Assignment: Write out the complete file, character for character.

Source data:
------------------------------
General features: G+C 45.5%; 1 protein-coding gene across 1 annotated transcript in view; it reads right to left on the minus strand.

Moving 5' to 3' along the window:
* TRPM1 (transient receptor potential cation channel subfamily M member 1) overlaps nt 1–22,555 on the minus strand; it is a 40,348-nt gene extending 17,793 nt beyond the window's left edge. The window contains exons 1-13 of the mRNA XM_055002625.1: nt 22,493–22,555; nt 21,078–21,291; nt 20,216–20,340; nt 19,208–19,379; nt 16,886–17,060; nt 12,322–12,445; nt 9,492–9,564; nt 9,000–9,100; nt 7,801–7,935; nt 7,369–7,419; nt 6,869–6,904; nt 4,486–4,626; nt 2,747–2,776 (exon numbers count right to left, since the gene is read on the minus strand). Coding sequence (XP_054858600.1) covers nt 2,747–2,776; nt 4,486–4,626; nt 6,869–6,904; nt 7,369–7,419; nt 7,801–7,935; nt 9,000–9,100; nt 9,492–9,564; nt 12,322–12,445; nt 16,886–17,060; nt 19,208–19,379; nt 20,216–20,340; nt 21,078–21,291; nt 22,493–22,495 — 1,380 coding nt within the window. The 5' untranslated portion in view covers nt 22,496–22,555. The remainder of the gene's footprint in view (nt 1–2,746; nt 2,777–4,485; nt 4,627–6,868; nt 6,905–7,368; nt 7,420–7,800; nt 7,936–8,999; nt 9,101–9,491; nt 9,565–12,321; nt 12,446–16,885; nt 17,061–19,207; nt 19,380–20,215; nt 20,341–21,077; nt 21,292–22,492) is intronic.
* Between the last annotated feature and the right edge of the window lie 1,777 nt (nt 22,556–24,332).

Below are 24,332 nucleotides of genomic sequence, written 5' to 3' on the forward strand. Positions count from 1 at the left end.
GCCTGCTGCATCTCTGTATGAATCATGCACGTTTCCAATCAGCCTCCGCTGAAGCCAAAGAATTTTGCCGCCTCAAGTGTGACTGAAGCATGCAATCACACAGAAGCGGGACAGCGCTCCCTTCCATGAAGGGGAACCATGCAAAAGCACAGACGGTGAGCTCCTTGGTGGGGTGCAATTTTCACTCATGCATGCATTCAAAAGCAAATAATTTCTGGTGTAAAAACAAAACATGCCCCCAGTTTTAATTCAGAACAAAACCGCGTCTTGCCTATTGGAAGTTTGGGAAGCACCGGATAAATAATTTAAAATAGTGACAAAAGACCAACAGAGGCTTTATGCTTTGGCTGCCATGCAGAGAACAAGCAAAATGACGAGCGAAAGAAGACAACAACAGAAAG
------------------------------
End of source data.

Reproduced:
General features: G+C 45.5%; 1 protein-coding gene across 1 annotated transcript in view; it reads right to left on the minus strand.

Moving 5' to 3' along the window:
* TRPM1 (transient receptor potential cation channel subfamily M member 1) overlaps nt 1–22,555 on the minus strand; it is a 40,348-nt gene extending 17,793 nt beyond the window's left edge. The window contains exons 1-13 of the mRNA XM_055002625.1: nt 22,493–22,555; nt 21,078–21,291; nt 20,216–20,340; nt 19,208–19,379; nt 16,886–17,060; nt 12,322–12,445; nt 9,492–9,564; nt 9,000–9,100; nt 7,801–7,935; nt 7,369–7,419; nt 6,869–6,904; nt 4,486–4,626; nt 2,747–2,776 (exon numbers count right to left, since the gene is read on the minus strand). Coding sequence (XP_054858600.1) covers nt 2,747–2,776; nt 4,486–4,626; nt 6,869–6,904; nt 7,369–7,419; nt 7,801–7,935; nt 9,000–9,100; nt 9,492–9,564; nt 12,322–12,445; nt 16,886–17,060; nt 19,208–19,379; nt 20,216–20,340; nt 21,078–21,291; nt 22,493–22,495 — 1,380 coding nt within the window. The 5' untranslated portion in view covers nt 22,496–22,555. The remainder of the gene's footprint in view (nt 1–2,746; nt 2,777–4,485; nt 4,627–6,868; nt 6,905–7,368; nt 7,420–7,800; nt 7,936–8,999; nt 9,101–9,491; nt 9,565–12,321; nt 12,446–16,885; nt 17,061–19,207; nt 19,380–20,215; nt 20,341–21,077; nt 21,292–22,492) is intronic.
* Between the last annotated feature and the right edge of the window lie 1,777 nt (nt 22,556–24,332).

Below are 24,332 nucleotides of genomic sequence, written 5' to 3' on the forward strand. Positions count from 1 at the left end.
GCCTGCTGCATCTCTGTATGAATCATGCACGTTTCCAATCAGCCTCCGCTGAAGCCAAAGAATTTTGCCGCCTCAAGTGTGACTGAAGCATGCAATCACACAGAAGCGGGACAGCGCTCCCTTCCATGAAGGGGAACCATGCAAAAGCACAGACGGTGAGCTCCTTGGTGGGGTGCAATTTTCACTCATGCATGCATTCAAAAGCAAATAATTTCTGGTGTAAAAACAAAACATGCCCCCAGTTTTAATTCAGAACAAAACCGCGTCTTGCCTATTGGAAGTTTGGGAAGCACCGGATAAATAATTTAAAATAGTGACAAAAGACCAACAGAGGCTTTATGCTTTGGCTGCCATGCAGAGAACAAGCAAAATGACGAGCGAAAGAAGACAACAACAGAAAG